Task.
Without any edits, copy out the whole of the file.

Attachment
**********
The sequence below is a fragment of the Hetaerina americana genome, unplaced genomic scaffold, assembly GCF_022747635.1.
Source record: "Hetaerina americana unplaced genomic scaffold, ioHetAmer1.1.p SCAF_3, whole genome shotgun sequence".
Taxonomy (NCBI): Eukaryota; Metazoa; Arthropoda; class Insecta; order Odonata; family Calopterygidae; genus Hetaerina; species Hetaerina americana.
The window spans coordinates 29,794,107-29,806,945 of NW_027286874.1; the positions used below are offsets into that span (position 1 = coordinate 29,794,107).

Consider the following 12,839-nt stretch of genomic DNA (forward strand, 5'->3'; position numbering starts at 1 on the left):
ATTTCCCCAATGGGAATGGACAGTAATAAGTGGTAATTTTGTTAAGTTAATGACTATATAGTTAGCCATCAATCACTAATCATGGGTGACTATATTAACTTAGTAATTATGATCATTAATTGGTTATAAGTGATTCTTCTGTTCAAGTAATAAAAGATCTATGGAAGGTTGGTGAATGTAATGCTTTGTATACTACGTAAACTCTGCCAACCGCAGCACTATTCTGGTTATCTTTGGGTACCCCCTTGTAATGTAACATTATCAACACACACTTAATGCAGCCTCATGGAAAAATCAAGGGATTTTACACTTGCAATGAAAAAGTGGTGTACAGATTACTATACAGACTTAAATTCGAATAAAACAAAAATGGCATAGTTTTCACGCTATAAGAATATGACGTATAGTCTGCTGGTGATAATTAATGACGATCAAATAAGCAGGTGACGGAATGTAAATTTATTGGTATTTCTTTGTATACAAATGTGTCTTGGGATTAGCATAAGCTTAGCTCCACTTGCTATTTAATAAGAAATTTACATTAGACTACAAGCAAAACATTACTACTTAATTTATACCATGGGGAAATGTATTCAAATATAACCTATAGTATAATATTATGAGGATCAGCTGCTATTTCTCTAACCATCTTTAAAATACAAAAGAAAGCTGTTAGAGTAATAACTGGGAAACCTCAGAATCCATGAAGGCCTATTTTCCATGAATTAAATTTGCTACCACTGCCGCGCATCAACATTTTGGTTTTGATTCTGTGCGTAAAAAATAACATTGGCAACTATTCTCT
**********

The sequence below is a fragment of the Hetaerina americana genome, unplaced genomic scaffold, assembly GCF_022747635.1.
Source record: "Hetaerina americana unplaced genomic scaffold, ioHetAmer1.1.p SCAF_3, whole genome shotgun sequence".
Taxonomy (NCBI): Eukaryota; Metazoa; Arthropoda; class Insecta; order Odonata; family Calopterygidae; genus Hetaerina; species Hetaerina americana.
The window spans coordinates 29,794,107-29,806,945 of NW_027286874.1; the positions used below are offsets into that span (position 1 = coordinate 29,794,107).

Consider the following 12,839-nt stretch of genomic DNA (forward strand, 5'->3'; position numbering starts at 1 on the left):
ATTTCCCCAATGGGAATGGACAGTAATAAGTGGTAATTTTGTTAAGTTAATGACTATATAGTTAGCCATCAATCACTAATCATGGGTGACTATATTAACTTAGTAATTATGATCATTAATTGGTTATAAGTGATTCTTCTGTTCAAGTAATAAAAGATCTATGGAAGGTTGGTGAATGTAATGCTTTGTATACTACGTAAACTCTGCCAACCGCAGCACTATTCTGGTTATCTTTGGGTACCCCCTTGTAATGTAACATTATCAACACACACTTAATGCAGCCTCATGGAAAAATCAAGGGATTTTACACTTGCAATGAAAAAGTGGTGTACAGATTACTATACAGACTTAAATTCGAATAAAACAAAAATGGCATAGTTTTCACGCTATAAGAATATGACGTATAGTCTGCTGGTGATAATTAATGACGATCAAATAAGCAGGTGACGGAATGTAAATTTATTGGTATTTCTTTGTATACAAATGTGTCTTGGGATTAGCATAAGCTTAGCTCCACTTGCTATTTAATAAGAAATTTACATTAGACTACAAGCAAAACATTACTACTTAATTTATACCATGGGGAAATGTATTCAAATATAACCTATAGTATAATATTATGAGGATCAGCTGCTATTTCTCTAACCATCTTTAAAATACAAAAGAAAGCTGTTAGAGTAATAACTGGGAAACCTCAGAATCCATGAAGGCCTATTTTCCATGAATTAAATTTGCTACCACTGCCGCGCATCAACATTTTGGTTTTGATTCTGTGCGTAAAAAATAACATTGGCAACTATTCTCT